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Art educator experiences global education with Fulbright Scholars program

Karen Kelly traveled to Morrocco to expand her teaching knowledge

Karen Kelly is no stranger to global travel. She’s taught in Haiti and traveled to China, the Middle East and throughout Europe. When her school district sent out an announcement about the Fulbright Teachers for Global Classrooms program, she knew it would be a great opportunity for her to learn more about education from a global perspective.

The experience consisted of a year-long online course and a professional development program in Washington, D.C. The participating educators travel abroad for two or three weeks to study education in an immersive environment. Kelly was one of 17 educators who visited and taught in Morocco for three weeks in April.

Kelly’s time in Morocco included lectures on Moroccan linguistics and cultural studies, history and Moroccan architecture. The educators also got a chance to take calligraphy and cooking classes, in addition to general sightseeing.

“We went to several cities including Casablanca, Fez and Rabat,” says Kelly. “After that first week of study, we were sent to our host communities to begin the second portion of our trip. I was placed in Chefchaouen, which is known for its distinctive architecture as the Blue City.”

One of Kelly’s focuses as an art educator is photography, and she enjoyed taking photos around the country. She shared her photos online with a blog of her experiences. While she was in Chefchaouen, she was paired with a host school and had the opportunity to teach throughout the week.

“I was paired with a former Fulbright recipient and participated in his English classes,” says Kelly. “He was teaching a unit on social problems and asked me to prepare a lesson that fit with the theme. I chose to talk to the students about ‘artivism’ and included discussions and unit keywords.”

The students were very curious about school life in the United States, so Kelly had the opportunity to share some about her teaching strategies and daily life for students. After two weeks, Kelly returned to Casablanca to debrief with her fellow Fulbright scholars.

“The classrooms I observed felt very sink or swim,” says Kelly. “I think in the U.S. we spend a lot of time thinking about how we can make concepts hands-on and engaging.”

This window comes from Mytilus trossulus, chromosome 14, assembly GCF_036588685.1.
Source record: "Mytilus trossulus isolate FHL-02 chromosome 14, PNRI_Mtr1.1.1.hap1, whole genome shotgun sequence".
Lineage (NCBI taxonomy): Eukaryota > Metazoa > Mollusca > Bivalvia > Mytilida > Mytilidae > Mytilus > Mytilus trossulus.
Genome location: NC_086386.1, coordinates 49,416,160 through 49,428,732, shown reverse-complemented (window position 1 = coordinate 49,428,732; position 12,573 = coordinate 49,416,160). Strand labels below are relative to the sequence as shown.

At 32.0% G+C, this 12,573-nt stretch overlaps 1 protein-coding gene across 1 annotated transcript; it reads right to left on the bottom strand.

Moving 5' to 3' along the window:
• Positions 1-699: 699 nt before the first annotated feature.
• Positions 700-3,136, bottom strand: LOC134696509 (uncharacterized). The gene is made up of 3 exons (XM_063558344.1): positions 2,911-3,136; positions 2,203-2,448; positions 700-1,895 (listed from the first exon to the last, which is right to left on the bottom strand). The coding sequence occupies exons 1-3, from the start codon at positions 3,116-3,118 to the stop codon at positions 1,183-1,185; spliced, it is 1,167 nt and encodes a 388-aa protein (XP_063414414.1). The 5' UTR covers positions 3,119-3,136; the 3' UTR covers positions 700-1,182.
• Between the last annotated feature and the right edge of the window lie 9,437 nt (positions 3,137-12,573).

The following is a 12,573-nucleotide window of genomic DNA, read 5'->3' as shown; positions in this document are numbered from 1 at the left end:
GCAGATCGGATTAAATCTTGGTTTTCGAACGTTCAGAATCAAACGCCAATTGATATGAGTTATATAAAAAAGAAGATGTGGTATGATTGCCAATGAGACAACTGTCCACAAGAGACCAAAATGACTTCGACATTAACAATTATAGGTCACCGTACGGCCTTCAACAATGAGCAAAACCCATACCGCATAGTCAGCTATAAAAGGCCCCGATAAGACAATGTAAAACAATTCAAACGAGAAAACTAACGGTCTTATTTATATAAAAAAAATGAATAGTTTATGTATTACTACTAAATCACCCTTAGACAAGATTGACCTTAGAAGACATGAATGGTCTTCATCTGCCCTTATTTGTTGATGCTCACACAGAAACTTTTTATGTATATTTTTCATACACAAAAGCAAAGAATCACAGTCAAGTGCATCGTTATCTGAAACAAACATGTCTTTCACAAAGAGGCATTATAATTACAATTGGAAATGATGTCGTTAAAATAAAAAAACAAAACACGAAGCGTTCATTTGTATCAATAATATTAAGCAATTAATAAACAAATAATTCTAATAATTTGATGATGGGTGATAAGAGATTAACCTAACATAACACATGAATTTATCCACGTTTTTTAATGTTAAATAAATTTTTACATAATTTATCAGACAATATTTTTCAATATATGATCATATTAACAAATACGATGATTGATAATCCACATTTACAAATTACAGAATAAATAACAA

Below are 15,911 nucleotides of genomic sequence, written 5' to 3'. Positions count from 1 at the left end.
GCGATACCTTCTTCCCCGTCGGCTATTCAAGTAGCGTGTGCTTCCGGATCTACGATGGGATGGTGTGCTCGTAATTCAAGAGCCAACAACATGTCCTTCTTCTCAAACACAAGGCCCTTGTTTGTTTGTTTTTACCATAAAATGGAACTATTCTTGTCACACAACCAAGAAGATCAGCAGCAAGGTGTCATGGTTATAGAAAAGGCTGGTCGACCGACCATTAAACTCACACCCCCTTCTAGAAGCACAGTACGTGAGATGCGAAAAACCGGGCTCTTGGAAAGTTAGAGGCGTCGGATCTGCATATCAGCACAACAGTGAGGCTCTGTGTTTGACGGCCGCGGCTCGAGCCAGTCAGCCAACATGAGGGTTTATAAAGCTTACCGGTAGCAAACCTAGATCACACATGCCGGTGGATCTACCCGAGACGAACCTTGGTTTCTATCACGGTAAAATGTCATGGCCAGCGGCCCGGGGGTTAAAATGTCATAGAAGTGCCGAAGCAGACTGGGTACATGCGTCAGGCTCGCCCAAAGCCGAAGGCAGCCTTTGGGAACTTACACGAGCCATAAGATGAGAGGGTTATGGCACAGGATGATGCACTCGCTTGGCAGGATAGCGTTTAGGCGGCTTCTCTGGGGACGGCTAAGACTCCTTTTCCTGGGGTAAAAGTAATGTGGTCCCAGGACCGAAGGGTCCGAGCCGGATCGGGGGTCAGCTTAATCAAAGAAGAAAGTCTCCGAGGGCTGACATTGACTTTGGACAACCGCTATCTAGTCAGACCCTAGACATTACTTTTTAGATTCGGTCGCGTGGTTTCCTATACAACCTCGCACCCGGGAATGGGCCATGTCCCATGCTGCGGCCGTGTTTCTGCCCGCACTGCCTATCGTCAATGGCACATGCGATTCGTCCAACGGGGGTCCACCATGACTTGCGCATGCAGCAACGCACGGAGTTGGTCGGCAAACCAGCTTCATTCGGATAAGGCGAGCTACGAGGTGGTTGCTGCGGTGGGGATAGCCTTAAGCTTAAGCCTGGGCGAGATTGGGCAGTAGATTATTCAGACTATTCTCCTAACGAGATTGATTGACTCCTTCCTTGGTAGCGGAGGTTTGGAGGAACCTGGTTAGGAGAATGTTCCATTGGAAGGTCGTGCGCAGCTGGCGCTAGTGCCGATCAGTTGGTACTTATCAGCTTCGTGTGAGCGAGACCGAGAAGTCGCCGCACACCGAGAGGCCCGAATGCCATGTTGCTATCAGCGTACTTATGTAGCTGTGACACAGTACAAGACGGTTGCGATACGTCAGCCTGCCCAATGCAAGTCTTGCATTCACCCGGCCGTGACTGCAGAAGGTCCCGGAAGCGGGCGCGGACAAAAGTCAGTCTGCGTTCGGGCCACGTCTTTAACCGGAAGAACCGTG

Kelly shares that she hopes her experience will encourage more educators to apply to the program. While the selection process is competitive, there are many different options for educators based on their interests. Kelly has had a variety of focus areas in her ten-year career. She has taught special education, English, social studies and now art. She chose to complete her education doctorate in curriculum studies because the program could be applied broadly.

Kelly's dissertation focused on incorporating mindfulness and art therapy strategies into the classroom. The work was timely as student well-being was top of mind for many parents. She studied how breathing strategies, mindfulness and yoga help promote student wellness.

“I began the program during the pandemic, and I loved the experience,” says Kelly. “It is affordable, fully remote and the professors are phenomenal. I was able to draw from my experiences in different subject matters and apply them to all parts of the program.”

Kelly credits her personal experiences as a traveler and her educational experiences in the curriculum studies program in the College of Education as the stepping stones for landing the Fulbright opportunity.

She said, “the experience reminded me to make sure I am accommodating all my learners and creating content that pushes even my most advanced students. It also encouraged me to present a broader array of artists and artforms — especially from a non-Western perspective.”

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